I am one of your biggest fans and I really appreciate all your work for the Oracle community; I am new to Oracle and I have a problem I need help with.
I have two tables with two columns. They both have values that I need to find the similar values of. For example, say the first column has Jeff Shapiro clinical and the second column in the second table may have something like clinic of Jeff Shapiro.
How can I achieve that and find the similar values between the two tables-- is SQL better or PL/SQL? Do we use like contains or regexp? Will a domain index help here?
Wow! I have a fan! Aside from my family, that makes you pretty much my #1 fan.
The last time I saw this class of problem addressed was in the marketing industry for candies. Manual Data Entry injects all manner of “similar-but-different” strings, from differing abbreviations to misspellings. The algorithm was very complex and sophisticated, yet was fast enough (in C) to process millions of records.
- First, we parsed out all of the tokens.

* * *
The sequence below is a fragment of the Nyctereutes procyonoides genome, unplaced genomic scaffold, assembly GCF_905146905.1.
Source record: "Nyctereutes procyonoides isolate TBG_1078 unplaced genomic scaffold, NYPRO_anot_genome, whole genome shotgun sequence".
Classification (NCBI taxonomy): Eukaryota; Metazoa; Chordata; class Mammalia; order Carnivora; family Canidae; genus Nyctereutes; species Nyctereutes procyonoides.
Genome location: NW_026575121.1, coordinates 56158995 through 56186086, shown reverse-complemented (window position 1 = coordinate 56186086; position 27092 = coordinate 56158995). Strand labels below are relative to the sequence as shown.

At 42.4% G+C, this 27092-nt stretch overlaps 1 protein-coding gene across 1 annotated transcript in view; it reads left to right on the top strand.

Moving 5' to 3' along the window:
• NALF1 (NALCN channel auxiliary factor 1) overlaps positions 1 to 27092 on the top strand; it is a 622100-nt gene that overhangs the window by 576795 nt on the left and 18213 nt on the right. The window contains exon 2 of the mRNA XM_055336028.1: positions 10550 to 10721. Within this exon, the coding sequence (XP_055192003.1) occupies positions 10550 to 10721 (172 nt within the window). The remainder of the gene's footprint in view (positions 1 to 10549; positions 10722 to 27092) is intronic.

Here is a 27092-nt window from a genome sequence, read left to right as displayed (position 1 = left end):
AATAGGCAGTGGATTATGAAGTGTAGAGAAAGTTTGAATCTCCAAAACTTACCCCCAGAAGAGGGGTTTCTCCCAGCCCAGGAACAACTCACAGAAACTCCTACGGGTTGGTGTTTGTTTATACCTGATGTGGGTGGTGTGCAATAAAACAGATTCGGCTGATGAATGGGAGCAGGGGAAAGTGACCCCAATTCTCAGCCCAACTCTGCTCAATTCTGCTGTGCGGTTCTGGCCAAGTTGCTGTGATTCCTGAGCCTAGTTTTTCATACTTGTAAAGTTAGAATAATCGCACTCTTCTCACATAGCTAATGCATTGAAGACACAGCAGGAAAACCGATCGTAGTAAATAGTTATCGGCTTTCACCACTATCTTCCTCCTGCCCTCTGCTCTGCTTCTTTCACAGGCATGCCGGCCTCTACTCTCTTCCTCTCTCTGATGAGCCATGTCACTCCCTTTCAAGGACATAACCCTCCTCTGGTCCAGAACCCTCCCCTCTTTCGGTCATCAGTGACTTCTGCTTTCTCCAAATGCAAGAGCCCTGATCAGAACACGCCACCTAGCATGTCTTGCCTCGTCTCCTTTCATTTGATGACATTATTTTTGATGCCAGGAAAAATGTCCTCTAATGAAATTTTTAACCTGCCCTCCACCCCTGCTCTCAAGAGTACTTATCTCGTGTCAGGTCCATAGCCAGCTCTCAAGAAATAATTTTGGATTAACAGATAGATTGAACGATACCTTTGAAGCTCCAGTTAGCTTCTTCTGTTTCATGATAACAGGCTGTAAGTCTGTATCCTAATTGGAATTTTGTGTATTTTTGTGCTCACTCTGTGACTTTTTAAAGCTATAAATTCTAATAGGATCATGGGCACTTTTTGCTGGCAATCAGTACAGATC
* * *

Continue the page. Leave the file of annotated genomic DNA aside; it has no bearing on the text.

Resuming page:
- Then we normalized the tokens from a dictionary, converting abbreviations and shortenings to a standardized abbreviation. We threw away connector words like “the”. Our dictionary had each synonym and their standardized token, i.e., STICK<-STK,STIK,SK.
- If an exact match wasn’t located, we scanned the token one character at a time, granting a weight to each character position. If the sums of the weights fell within 95% of the nearest standardized keyword, we considered it a match. Otherwise, we tossed it to a human to discern the token. Humans are really good at taking incomplete information and discerning the completed pattern.
- Then the completed set of converted tokens could be analyzed for matches (and in no particular order, too).
The only thing I can add is, it isn’t going to be easy.
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